Maritime has less than 1,800 students and its cozy campus sits along the Hudson River.

“The school is really small, which is what I wanted,” said Strycharz. “I wanted to be a big fish in a small pond. They are redoing their baseball field, putting new turf down. There is a view of the New York City skyline from center field.”

While Maritime’s roster is predominantly New York and, specifically, Long Island natives, Strycharz won’t be the Privateers’ lone New Jersey player thanks to current freshman pitcher Gabe Zwerin of Shore Regional (Long Branch) and junior catcher A.J. Corso from West Essex in North Caldwell.

Strycharz has always made the proper investment into his academics and baseball and the results show.

“Haydn’s development improved every year in our program,” says DelRosso, himself a lefty pitcher who played professionally in Independent ball. “His mechanics, mental approach, pitch ability, game plan and effectiveness have made significant jumps each year. And I attribute that to his relentless commitment to a strong work ethic, attention to detail and trust in his mentors.”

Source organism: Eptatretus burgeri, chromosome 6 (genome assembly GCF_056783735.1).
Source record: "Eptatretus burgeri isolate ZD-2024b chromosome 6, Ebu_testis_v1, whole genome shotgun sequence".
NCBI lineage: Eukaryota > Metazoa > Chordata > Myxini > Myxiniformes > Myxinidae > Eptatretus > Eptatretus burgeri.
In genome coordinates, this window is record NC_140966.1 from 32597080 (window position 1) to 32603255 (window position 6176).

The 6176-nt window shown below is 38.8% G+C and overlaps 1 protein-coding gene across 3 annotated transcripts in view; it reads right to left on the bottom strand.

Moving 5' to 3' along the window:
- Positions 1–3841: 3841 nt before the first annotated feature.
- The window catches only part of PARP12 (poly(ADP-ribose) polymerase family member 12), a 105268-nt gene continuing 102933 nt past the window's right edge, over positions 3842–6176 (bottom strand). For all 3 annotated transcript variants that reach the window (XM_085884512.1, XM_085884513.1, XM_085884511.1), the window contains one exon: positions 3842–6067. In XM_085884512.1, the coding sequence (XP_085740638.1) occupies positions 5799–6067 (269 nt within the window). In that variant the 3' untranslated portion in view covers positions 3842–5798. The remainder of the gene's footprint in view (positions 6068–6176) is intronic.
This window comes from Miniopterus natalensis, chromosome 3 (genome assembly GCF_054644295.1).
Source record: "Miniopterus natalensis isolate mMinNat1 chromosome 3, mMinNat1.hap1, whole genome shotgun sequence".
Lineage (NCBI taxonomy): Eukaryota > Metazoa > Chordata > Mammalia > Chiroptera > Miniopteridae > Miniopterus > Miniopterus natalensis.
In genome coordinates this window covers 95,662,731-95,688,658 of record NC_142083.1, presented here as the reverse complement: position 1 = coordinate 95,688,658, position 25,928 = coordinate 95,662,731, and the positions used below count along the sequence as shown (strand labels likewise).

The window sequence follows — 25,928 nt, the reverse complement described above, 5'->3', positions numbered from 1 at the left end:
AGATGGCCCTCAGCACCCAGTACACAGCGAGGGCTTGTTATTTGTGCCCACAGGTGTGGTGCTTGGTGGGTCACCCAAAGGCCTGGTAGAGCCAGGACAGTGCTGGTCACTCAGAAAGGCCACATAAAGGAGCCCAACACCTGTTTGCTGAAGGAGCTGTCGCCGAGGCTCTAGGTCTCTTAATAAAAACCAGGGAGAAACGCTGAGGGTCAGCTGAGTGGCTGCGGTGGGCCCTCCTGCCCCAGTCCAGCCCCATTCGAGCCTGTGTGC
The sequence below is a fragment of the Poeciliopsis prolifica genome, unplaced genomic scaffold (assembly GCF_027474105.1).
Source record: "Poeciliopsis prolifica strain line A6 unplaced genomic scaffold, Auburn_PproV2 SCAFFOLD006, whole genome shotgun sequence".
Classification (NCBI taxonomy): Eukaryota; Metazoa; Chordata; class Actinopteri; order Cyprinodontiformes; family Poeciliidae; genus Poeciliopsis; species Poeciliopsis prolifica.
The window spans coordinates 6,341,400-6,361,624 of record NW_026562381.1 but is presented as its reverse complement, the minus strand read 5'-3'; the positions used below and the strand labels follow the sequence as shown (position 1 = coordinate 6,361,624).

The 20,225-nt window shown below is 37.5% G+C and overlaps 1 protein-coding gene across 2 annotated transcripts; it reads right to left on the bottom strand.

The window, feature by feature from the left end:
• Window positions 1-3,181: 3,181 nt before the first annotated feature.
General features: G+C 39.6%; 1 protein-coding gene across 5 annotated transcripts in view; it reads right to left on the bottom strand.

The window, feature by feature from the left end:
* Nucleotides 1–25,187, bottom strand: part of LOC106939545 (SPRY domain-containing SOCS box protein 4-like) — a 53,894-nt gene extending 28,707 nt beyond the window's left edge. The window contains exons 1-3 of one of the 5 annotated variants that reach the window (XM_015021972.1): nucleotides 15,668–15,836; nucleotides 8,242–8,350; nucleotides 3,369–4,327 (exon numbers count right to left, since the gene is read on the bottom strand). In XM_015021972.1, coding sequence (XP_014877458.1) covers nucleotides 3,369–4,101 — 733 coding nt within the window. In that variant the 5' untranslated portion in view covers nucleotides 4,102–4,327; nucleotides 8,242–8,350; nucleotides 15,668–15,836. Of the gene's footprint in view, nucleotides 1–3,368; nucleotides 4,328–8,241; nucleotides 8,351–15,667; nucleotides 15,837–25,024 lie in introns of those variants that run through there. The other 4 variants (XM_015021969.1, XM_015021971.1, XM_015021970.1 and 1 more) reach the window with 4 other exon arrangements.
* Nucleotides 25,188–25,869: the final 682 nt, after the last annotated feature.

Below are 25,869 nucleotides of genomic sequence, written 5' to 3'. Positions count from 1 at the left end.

A well-rounded ball player, Haydn Strycharz hit a grand slam in his first varsity at bat for North Hunterdon.

Strycharz, who has worked extensively of late on arm maintenance with DelRosso, has also enjoyed his interaction with his coaches at Diamond Nation.

“I love working with DelRo,” says Strycharz. “He’s a players coach. You can tell him anything. When he works with you he’s serious but funny when you need a joke. He’ll also give you a kick in the butt when you need it. I’ve learned a lot from him.”

DelRosso has also helped Strycharz in grasping the critical components of pitching mechanics and the mental approach to the game.

“I started to expect what was coming in his pitch-calling when I was on the mound this summer. And when I was on the bench, he’d make me guess what pitch the opposing pitcher would throw next.”